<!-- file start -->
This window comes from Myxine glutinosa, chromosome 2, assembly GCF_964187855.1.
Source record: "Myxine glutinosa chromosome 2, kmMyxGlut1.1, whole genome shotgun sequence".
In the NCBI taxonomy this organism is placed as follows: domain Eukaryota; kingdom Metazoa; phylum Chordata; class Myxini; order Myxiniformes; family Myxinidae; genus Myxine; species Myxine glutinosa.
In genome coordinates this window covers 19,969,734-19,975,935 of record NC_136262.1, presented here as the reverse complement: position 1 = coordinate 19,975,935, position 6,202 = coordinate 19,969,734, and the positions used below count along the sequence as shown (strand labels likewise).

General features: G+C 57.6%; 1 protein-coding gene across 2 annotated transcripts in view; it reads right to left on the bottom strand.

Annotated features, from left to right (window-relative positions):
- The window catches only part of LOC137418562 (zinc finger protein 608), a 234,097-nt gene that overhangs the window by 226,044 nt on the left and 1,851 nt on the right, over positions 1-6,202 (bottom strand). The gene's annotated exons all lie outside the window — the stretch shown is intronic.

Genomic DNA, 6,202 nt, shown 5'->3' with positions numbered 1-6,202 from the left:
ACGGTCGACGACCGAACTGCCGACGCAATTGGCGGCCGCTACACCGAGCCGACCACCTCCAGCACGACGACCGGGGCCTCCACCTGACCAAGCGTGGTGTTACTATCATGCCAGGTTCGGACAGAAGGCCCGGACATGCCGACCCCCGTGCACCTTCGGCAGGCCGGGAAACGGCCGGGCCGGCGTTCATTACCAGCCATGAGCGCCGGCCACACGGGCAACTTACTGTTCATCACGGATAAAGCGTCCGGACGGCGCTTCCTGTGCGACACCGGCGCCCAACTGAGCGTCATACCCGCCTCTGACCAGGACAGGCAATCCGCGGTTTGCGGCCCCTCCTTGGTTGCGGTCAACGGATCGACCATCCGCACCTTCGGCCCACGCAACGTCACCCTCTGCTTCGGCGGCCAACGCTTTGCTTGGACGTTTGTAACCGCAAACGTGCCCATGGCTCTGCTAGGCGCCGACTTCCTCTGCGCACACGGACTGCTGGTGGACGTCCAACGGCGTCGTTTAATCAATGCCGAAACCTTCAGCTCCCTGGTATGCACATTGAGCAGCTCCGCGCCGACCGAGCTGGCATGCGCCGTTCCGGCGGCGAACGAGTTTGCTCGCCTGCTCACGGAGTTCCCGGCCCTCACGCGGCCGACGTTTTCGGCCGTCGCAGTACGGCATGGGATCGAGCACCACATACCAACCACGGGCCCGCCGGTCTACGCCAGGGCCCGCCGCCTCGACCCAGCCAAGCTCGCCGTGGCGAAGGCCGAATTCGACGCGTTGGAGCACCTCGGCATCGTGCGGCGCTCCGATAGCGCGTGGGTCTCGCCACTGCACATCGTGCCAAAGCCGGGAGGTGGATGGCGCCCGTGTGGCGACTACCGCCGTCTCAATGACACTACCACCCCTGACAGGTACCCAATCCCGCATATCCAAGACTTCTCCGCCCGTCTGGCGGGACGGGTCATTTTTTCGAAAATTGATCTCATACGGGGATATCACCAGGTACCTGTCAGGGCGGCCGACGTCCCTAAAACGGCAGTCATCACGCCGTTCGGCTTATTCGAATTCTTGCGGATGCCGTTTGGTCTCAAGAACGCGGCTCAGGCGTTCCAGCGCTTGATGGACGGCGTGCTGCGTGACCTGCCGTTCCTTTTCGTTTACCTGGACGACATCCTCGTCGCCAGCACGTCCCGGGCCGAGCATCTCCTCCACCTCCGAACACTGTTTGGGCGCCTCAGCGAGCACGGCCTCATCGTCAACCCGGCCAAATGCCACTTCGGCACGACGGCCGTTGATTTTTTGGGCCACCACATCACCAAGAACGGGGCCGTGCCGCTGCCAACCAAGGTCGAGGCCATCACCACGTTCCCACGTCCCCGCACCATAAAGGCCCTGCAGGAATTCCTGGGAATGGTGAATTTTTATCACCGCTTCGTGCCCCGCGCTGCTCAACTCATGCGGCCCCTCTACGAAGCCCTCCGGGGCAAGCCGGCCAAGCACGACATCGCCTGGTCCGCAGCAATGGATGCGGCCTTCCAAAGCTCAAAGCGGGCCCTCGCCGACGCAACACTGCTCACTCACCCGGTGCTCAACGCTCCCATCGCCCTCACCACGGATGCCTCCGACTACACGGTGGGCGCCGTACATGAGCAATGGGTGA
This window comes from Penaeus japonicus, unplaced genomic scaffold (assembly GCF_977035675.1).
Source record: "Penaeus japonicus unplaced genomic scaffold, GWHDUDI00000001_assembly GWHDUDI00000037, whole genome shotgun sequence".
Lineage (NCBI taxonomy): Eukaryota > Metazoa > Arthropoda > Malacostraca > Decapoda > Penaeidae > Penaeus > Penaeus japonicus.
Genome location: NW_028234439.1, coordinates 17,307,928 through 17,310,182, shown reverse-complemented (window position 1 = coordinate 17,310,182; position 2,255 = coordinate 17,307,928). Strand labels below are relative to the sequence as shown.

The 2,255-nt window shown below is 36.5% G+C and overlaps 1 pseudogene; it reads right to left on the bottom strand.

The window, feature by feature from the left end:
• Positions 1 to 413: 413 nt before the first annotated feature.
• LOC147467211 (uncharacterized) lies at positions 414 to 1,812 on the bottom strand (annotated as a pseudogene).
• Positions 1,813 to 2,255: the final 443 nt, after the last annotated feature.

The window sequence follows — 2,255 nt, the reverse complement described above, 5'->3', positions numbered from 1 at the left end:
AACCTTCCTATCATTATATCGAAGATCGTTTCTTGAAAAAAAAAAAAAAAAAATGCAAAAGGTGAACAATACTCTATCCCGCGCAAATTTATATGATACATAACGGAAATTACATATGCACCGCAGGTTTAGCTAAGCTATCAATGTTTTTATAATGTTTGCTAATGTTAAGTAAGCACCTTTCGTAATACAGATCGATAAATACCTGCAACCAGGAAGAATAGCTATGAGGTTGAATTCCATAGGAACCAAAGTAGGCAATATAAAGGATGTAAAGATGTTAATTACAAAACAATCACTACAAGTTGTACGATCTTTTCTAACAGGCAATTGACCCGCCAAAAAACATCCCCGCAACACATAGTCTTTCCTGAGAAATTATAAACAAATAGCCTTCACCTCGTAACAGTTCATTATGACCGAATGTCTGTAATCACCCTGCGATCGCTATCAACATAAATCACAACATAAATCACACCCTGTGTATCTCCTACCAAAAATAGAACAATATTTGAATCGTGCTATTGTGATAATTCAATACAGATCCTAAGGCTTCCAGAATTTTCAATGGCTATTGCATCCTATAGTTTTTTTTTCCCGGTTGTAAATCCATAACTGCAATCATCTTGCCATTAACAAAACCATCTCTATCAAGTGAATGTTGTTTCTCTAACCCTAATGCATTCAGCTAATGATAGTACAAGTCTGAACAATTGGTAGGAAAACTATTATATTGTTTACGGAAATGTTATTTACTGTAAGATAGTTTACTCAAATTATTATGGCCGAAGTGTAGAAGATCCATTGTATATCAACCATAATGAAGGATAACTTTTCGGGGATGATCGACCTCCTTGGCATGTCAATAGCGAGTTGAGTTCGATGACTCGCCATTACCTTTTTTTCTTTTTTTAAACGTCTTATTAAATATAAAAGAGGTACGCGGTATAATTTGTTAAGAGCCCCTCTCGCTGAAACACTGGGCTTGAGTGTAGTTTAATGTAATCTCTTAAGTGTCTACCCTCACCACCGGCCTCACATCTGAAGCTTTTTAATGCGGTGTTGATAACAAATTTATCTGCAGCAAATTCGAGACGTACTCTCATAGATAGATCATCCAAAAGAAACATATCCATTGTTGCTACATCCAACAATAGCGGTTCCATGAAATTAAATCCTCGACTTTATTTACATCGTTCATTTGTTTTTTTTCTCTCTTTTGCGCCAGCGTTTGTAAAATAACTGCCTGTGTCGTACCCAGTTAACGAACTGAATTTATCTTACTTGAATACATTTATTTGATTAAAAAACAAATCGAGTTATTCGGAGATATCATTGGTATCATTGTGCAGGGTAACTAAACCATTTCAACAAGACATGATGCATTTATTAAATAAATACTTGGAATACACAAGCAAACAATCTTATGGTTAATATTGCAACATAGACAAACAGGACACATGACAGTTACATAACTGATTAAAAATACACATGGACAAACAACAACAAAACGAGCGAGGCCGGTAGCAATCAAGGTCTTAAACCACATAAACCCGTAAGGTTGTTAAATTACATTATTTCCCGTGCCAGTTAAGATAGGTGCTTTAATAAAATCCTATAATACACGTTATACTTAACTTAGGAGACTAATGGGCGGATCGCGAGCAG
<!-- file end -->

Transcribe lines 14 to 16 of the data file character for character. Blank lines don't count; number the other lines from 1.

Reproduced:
The 2,255-nt window shown below is 36.5% G+C and overlaps 1 pseudogene; it reads right to left on the bottom strand.

The window, feature by feature from the left end:
• Positions 1 to 413: 413 nt before the first annotated feature.